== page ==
Contributing to a Roth IRA through the Backdoor

Many high income earners believe that they cannot contribute to a Roth IRA.  This is because they are unaware of the loophole they can use by contributing through the backdoor. The income limitations imposed by the Internal Revenue Service create the perceived barrier.  For 2016, the income and contribution limits for a Roth IRA are as follows: Filing Status Modified Adjusted Gross Income Contribution Limit Married, Filing Jointly <$184,000 Up […]

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Attorneys Win Case for Local Municipality: Plaintiff Sought $1,020,000 in Damages, Awarded $0

In a case recently won by Linda Davis Friedland and Elizabeth Rae O’Donnell, a firefighter sued a local municipality, five former and current Trustees, and the Fire Chief, under Title VII of the Civil Rights Act of 1964 and Michigan’s Elliott-Larsen Civil Rights Act (ELCRA).  Plaintiff sought $1,020,000.00 in damages and was awarded nothing. Plaintiff, who is of Asian descent and a part-time firefighter with the municipality’s fire department, submitted […]

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Public and Private Employers Subject to 50 Employee Threshold Under the FMLA: Does Unconditional Language in Employee Manual Create a Jury Question?

Both private and public employers are subject to the Family Medical Leave Act (FMLA), which allows eligible employees to take up to 12 weeks of unpaid leave from their employment if they meet certain statutory requirements (employed for at least 12 months, and worked 1250 hours within the preceding 12 months). The FMLA defines a “covered employer” as being “any person engaged in commerce or in any industry or activity […]

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Eleven Estate Planning Mistakes to be Avoided

We have all heard the probate horror stories. Someone’s last will and testament took five years to be probated, generating hundreds of thousands of dollars in attorneys’ fees. All of the assets from someone else’s estate were stolen by the personal representative (executor), leaving the family with nothing. The probate judge was unfair. Such stories instill fear about probate administration, which can lead to estate planning decisions with unintended consequences. […]

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New Tools for Consumers in the Fight Against Identity Theft and Credit Report Errors

In the wake of the Great Recession, which, according to the Bureau of Labor Statistics, began in December 2007 and ended in June 2009, a flurry of federal legislation was enacted to provide support for consumers.  The Fair Credit Reporting Act, which became effective July 21, 2010, was amended to provide for “one-call fraud alerts.”  Under this amendment, if you believe you have become a victim of identity theft, you may call […]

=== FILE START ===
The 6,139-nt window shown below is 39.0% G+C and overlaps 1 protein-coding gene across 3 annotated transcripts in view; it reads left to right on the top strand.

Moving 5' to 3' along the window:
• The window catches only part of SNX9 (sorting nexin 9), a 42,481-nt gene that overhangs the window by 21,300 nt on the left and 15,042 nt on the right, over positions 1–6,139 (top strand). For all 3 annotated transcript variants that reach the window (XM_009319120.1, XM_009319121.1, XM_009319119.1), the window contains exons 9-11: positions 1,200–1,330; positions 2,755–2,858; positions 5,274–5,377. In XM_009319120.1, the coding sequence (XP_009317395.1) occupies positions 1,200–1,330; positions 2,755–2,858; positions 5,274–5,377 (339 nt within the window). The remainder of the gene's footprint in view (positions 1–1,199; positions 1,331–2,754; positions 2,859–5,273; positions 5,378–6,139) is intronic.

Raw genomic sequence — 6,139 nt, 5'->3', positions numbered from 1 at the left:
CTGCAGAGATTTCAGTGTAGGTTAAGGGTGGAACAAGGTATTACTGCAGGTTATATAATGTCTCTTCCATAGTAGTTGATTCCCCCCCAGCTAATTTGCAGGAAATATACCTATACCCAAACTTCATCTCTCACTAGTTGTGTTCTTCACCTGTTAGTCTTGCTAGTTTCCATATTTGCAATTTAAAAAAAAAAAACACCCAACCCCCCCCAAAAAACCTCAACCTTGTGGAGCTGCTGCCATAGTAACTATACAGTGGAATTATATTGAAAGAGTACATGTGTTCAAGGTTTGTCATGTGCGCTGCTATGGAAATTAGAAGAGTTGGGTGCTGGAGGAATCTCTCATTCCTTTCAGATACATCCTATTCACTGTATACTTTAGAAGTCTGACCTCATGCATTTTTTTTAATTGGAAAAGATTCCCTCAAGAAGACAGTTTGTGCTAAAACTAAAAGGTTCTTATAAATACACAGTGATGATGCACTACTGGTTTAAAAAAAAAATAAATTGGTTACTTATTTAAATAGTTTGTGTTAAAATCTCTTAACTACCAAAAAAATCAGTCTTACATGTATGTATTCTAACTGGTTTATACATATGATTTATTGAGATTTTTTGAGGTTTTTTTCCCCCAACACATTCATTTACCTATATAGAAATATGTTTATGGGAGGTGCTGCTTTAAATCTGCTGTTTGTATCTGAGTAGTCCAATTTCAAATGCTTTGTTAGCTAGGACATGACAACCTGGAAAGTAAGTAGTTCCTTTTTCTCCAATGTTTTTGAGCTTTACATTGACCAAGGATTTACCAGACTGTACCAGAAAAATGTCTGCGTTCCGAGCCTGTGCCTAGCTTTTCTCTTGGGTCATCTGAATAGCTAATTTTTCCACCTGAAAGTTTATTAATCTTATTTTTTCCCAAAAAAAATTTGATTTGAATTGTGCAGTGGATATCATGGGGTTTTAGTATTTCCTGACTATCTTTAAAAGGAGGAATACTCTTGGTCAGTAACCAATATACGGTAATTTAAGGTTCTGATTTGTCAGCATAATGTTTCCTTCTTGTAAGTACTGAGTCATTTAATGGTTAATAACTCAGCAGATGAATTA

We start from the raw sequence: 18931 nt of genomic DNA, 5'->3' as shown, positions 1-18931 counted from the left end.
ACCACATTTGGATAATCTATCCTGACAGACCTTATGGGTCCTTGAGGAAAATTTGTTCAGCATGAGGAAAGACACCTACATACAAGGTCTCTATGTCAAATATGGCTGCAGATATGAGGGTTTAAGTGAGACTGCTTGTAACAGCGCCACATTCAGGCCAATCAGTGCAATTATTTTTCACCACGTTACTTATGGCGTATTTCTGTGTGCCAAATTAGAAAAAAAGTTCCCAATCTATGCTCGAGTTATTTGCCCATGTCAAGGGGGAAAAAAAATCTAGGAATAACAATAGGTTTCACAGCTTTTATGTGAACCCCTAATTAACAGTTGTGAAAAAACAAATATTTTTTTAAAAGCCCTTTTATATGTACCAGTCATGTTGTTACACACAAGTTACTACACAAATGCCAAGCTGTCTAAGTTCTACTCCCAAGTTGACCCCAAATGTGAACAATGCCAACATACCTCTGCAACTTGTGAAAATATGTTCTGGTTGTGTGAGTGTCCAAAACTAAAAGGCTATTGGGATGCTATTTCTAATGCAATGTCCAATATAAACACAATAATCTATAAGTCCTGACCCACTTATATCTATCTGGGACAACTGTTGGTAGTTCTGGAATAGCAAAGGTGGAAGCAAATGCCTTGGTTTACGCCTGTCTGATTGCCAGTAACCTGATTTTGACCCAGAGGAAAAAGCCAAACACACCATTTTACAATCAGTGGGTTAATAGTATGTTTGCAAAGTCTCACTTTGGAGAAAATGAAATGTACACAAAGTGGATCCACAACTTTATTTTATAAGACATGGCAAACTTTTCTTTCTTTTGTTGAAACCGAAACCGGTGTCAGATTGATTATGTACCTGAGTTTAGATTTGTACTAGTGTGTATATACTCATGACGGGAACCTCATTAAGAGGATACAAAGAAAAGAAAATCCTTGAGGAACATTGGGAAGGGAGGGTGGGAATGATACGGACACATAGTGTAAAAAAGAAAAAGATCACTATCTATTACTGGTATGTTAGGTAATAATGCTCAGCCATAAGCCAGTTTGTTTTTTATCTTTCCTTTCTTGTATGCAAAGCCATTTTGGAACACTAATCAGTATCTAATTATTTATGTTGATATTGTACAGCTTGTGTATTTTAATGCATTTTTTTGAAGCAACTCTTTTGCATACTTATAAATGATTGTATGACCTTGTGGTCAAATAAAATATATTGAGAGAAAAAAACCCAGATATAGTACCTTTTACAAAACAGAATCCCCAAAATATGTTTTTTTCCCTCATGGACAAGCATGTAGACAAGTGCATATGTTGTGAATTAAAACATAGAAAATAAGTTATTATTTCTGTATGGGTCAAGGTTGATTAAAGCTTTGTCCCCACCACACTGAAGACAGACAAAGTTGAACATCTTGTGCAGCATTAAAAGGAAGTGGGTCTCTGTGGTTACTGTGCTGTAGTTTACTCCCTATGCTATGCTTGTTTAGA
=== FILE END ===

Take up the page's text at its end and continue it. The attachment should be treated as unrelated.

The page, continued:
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Contributing to a Roth IRA through a Backdoor Option

Many high income earners believe they cannot contribute to a Roth IRA because of the income limitations imposed by the Internal Revenue Service (IRS).  There is a backdoor route high income earners can take, however, to accomplish the same thing as opening a Roth IRA directly. For 2014, the income and contribution limits for a Roth IRA are as follows: Filing Status ModifiedAdjusted Gross Income ContributionLimit Married, Filing Jointly ˂ $181,000 Up to […]

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Tax Effects of the Patient Protection and Affordable Care Act

As a result of the recent Supreme Court ruling to uphold the constitutionality of the Patient Protection and Affordable Care Act (PPACA), there will be some tax effects for workers and recipients of investment income. Beginning in 2013, an additional 0.9% in Medicare taxes are assessed on wages in excess of $200,000 for single filers, and $250,000 for married, filing jointly, or $125,000 each when married and filing separately. Further, […]

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Firearms: Open Carry is Legal in Michigan

Firearms:  Open Carry is Legal in Michigan  Earlier this year Nicholas Looman walked into Aderdeen Elementary School in Grand Rapids, Michigan to vote wearing his holstered pistol on his hip.  The school officials contacted the police, and Mr. Looman was arrested for bringing a firearm into a school.  Later, William Forsythe, the Kent County Prosecutor, issued a statement that Mr. Looman had done nothing illegal because he possessed a valid […]

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U.S. Supreme Court Upholds the Health Care Act as a Tax and Places a Cap on the Commerce Clause

U.S. Supreme Court Upholds the Health Care Act as a Tax and Places a Cap on the Commerce Clause The United States Supreme Court has upheld the Patient Protection and Affordable Care Act, otherwise known as “Obamacare” as a tax, but not as a permissible federal power under the Commerce Clause of the Constitution. This means the federal government may use the Commerce Clause to regulate activity that affects interstate commerce, but not inactivity, […]

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U.S. Supreme Court Rules that Pharmaceutical Representatives are Not Entitled to Receive Overtime Pay

U.S. Supreme Court Rules that Pharmaceutical Representatives are Not Entitled to Receive Overtime Pay At first glance, the recent decision of the United States Supreme Court seems to be fairly obvious and straight-forward: Pharmaceutical representatives have been restored to their previous classification as “outside sales employees” under the Fair Labor Standards Act (FLSA), meaning they are exempt from the statute’s requirements regarding minimum wages and overtime pay. However, this case […]

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